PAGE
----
Structures

7 Common Mistakes To Avoid When Setting Solo Business Objectives

Gerrard Lipscombe
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Minute Read
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If it needs mentioning, mistake ‘0’ is not setting objectives at all. We’re not skipping this step because it isn’t common, or important, or fixable — it’s all of those things —but because it’s been said enough times and often distracts from the more actionable details of what goes on (and wrong) after making that important zeroeth step.

For independent business owners, creators and entrepreneurs looking to be a little more rigorous in how they set, measure and reach objectives for their businesses — these are some of the most common mistakes I often see getting in the way.

1. Immeasurable

I feel this point gets made enough, but without much nuance. Often, it refers to simply ‘setting a metric’ for your objectives. For example, if you want ‘more business’, define the metrics that will track whether or not you’re making progress (number of customers, gross revenue, number of leads).

This is good advice, and generally I’d say, ‘Yes, of course, make your objectives strictly measurable’. But this conversation often misses some of the underlying factors that lead to such loosely defined goals.

The short version is — independents are closely connected to their work. They have chosen to make this crazy leap, not for the insecurity and instability it brings, but because they are motivated by their work and gain some fulfilment from the occupation.

These kinds of markers (freedom, fulfilment, competence) truly are immeasurable. The trouble is, they’re important. I would never advise someone against setting, ‘To be happy in my business’ as a worthy goal, but I would warn against pseudo-metricizing it for the sake of making it a business ‘objective’.

Often, the things we really care about are downstream from the objectives we set for our business. Higher customer engagement and positive feedback is likely to lead to more fulfilment. Higher sales might contribute to a higher quality of living. Higher retention will reflect some level of increased competency — that you are providing value which brings people back.

The distinction is this: It’s important to have a vision for yourself and your business that is, almost by necessity, immeasurable. But it’s also important that you do not set these ‘vision statements’ as business objectives — it will only confuse, distract and subtract from the process of being an effective creator, builder and owner.

2. Laborious data collection processes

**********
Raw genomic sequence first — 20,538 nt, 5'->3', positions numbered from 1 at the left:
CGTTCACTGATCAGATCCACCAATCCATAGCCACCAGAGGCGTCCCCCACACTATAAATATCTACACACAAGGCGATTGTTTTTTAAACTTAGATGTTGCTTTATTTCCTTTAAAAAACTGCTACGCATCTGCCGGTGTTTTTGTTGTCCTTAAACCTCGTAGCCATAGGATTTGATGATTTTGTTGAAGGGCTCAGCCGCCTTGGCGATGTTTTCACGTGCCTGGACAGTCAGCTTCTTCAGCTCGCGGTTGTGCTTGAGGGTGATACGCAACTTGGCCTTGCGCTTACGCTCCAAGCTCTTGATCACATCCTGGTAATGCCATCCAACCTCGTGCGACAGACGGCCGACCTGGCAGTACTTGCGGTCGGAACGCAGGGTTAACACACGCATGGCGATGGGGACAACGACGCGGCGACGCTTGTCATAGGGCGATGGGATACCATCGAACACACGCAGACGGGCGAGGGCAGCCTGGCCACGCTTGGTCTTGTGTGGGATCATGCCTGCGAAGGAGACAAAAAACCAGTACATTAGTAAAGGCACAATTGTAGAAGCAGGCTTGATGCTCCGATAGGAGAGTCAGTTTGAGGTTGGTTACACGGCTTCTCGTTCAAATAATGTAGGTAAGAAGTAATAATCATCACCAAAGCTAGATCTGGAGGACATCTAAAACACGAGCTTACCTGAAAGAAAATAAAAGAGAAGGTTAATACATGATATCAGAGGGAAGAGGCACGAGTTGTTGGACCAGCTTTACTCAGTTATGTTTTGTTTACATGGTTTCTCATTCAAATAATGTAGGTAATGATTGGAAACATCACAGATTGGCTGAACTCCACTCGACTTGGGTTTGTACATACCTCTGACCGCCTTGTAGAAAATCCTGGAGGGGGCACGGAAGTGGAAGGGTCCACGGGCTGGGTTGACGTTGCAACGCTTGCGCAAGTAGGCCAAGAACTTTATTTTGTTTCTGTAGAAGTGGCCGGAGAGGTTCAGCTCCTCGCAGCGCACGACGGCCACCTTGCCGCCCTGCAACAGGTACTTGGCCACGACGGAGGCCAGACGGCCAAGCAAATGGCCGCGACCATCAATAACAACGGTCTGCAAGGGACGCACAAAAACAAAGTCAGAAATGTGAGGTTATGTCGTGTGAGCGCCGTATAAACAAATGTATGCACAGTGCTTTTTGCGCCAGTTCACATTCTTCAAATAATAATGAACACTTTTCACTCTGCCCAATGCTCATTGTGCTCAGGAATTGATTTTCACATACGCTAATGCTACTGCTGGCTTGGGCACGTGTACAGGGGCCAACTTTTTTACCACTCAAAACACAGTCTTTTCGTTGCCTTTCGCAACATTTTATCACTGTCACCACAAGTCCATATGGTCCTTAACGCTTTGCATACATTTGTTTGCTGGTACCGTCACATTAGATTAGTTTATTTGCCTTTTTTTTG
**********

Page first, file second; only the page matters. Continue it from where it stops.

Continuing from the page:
Then there are the objectives which are measurable, but simply don’t get measured.

You might say you want to ‘increase the time you spend prospecting for new business’. You tell yourself that you’ll log your hours, manually, each and every evening. Then, you’ll tag the hours of the day by ‘project’ or ‘category’, calculate the percentage that went towards prospecting, and track progress on this marker…

It won’t happen. And if it does happen, you’ll soon realize that you’re spending more time logging hours than planning the business. (For this particular example, I highly recommend using Timely AI as a frictionless solution).

Setting measurable objectives is good. But taking the additional step of making those data collection processes as frictionless as possible ensures you actually have some data to work with when needed.

3. No benchmark research

Every business is unique. But it’s still a business. It’s still on planet Earth (for now), run by humans ( 👀), appealing to human customers, users and readers. Objectives should at least be within the ballpark of your industry or niche.

Benchmarks help with this. If you don’t spend a little time researching average Click-Through-Rates on ads, for example, you might forecast 1 in 4 people clicking and converting. You think, ‘My ad copy is excellent, my offer is incredible, and so maybe 75% of people will pass by, but the rest are bound to at least click…’

Our intuitions in many areas (particularly in the digital business space) are often wrong. In this CTR case, they would be wrong by an order of magnitude — benchmark CTRs are closer to 2.5% than 25%, depending on industry, and planning your business based on that erroneous expectation would lead to a 10X difference in leads and outcomes.